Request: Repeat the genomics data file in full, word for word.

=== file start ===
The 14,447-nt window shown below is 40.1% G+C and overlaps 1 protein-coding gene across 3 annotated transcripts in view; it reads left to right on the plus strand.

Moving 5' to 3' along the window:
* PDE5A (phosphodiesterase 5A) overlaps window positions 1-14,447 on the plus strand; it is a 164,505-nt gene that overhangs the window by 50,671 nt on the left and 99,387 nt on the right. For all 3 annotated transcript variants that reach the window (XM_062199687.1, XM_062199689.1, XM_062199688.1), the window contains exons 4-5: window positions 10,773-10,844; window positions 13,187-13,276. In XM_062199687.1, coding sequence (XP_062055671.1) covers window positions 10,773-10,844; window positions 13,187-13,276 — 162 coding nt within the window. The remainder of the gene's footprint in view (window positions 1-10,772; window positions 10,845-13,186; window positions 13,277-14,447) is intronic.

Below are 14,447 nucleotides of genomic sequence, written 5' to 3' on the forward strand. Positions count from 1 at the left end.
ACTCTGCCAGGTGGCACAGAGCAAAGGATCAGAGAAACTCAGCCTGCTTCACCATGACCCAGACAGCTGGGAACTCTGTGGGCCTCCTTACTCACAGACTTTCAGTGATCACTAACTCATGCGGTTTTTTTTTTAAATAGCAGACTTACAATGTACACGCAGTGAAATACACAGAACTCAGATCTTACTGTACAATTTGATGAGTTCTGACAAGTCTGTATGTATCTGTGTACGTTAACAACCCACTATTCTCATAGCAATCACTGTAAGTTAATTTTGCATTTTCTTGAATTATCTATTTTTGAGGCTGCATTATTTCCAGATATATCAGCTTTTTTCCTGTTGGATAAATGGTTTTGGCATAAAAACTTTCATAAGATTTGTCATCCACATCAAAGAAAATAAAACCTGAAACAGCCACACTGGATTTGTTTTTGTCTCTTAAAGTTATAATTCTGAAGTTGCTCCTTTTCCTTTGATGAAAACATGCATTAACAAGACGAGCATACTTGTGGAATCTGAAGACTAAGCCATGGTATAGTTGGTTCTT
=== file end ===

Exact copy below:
The 14,447-nt window shown below is 40.1% G+C and overlaps 1 protein-coding gene across 3 annotated transcripts in view; it reads left to right on the plus strand.

Moving 5' to 3' along the window:
* PDE5A (phosphodiesterase 5A) overlaps window positions 1-14,447 on the plus strand; it is a 164,505-nt gene that overhangs the window by 50,671 nt on the left and 99,387 nt on the right. For all 3 annotated transcript variants that reach the window (XM_062199687.1, XM_062199689.1, XM_062199688.1), the window contains exons 4-5: window positions 10,773-10,844; window positions 13,187-13,276. In XM_062199687.1, coding sequence (XP_062055671.1) covers window positions 10,773-10,844; window positions 13,187-13,276 — 162 coding nt within the window. The remainder of the gene's footprint in view (window positions 1-10,772; window positions 10,845-13,186; window positions 13,277-14,447) is intronic.

Below are 14,447 nucleotides of genomic sequence, written 5' to 3' on the forward strand. Positions count from 1 at the left end.
ACTCTGCCAGGTGGCACAGAGCAAAGGATCAGAGAAACTCAGCCTGCTTCACCATGACCCAGACAGCTGGGAACTCTGTGGGCCTCCTTACTCACAGACTTTCAGTGATCACTAACTCATGCGGTTTTTTTTTTAAATAGCAGACTTACAATGTACACGCAGTGAAATACACAGAACTCAGATCTTACTGTACAATTTGATGAGTTCTGACAAGTCTGTATGTATCTGTGTACGTTAACAACCCACTATTCTCATAGCAATCACTGTAAGTTAATTTTGCATTTTCTTGAATTATCTATTTTTGAGGCTGCATTATTTCCAGATATATCAGCTTTTTTCCTGTTGGATAAATGGTTTTGGCATAAAAACTTTCATAAGATTTGTCATCCACATCAAAGAAAATAAAACCTGAAACAGCCACACTGGATTTGTTTTTGTCTCTTAAAGTTATAATTCTGAAGTTGCTCCTTTTCCTTTGATGAAAACATGCATTAACAAGACGAGCATACTTGTGGAATCTGAAGACTAAGCCATGGTATAGTTGGTTCTT